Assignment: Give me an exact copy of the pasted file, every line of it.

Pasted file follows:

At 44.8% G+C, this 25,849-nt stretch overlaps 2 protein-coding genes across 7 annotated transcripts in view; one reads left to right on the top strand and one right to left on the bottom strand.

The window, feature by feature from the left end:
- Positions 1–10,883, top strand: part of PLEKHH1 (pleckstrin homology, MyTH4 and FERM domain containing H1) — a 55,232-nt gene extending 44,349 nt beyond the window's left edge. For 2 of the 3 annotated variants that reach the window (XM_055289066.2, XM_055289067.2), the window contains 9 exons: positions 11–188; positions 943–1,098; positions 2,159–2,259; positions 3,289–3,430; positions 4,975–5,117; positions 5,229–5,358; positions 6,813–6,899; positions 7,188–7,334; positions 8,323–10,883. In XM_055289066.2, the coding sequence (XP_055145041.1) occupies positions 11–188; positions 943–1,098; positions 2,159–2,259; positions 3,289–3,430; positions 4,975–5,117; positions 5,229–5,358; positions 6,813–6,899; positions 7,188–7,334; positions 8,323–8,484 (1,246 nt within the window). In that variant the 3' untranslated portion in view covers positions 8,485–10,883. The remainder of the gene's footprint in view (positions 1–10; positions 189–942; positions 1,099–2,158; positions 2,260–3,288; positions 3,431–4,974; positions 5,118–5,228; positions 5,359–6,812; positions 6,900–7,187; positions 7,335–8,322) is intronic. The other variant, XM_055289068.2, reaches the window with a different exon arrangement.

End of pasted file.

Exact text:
At 44.8% G+C, this 25,849-nt stretch overlaps 2 protein-coding genes across 7 annotated transcripts in view; one reads left to right on the top strand and one right to left on the bottom strand.

The window, feature by feature from the left end:
- Positions 1–10,883, top strand: part of PLEKHH1 (pleckstrin homology, MyTH4 and FERM domain containing H1) — a 55,232-nt gene extending 44,349 nt beyond the window's left edge. For 2 of the 3 annotated variants that reach the window (XM_055289066.2, XM_055289067.2), the window contains 9 exons: positions 11–188; positions 943–1,098; positions 2,159–2,259; positions 3,289–3,430; positions 4,975–5,117; positions 5,229–5,358; positions 6,813–6,899; positions 7,188–7,334; positions 8,323–10,883. In XM_055289066.2, the coding sequence (XP_055145041.1) occupies positions 11–188; positions 943–1,098; positions 2,159–2,259; positions 3,289–3,430; positions 4,975–5,117; positions 5,229–5,358; positions 6,813–6,899; positions 7,188–7,334; positions 8,323–8,484 (1,246 nt within the window). In that variant the 3' untranslated portion in view covers positions 8,485–10,883. The remainder of the gene's footprint in view (positions 1–10; positions 189–942; positions 1,099–2,158; positions 2,260–3,288; positions 3,431–4,974; positions 5,118–5,228; positions 5,359–6,812; positions 6,900–7,187; positions 7,335–8,322) is intronic. The other variant, XM_055289068.2, reaches the window with a different exon arrangement.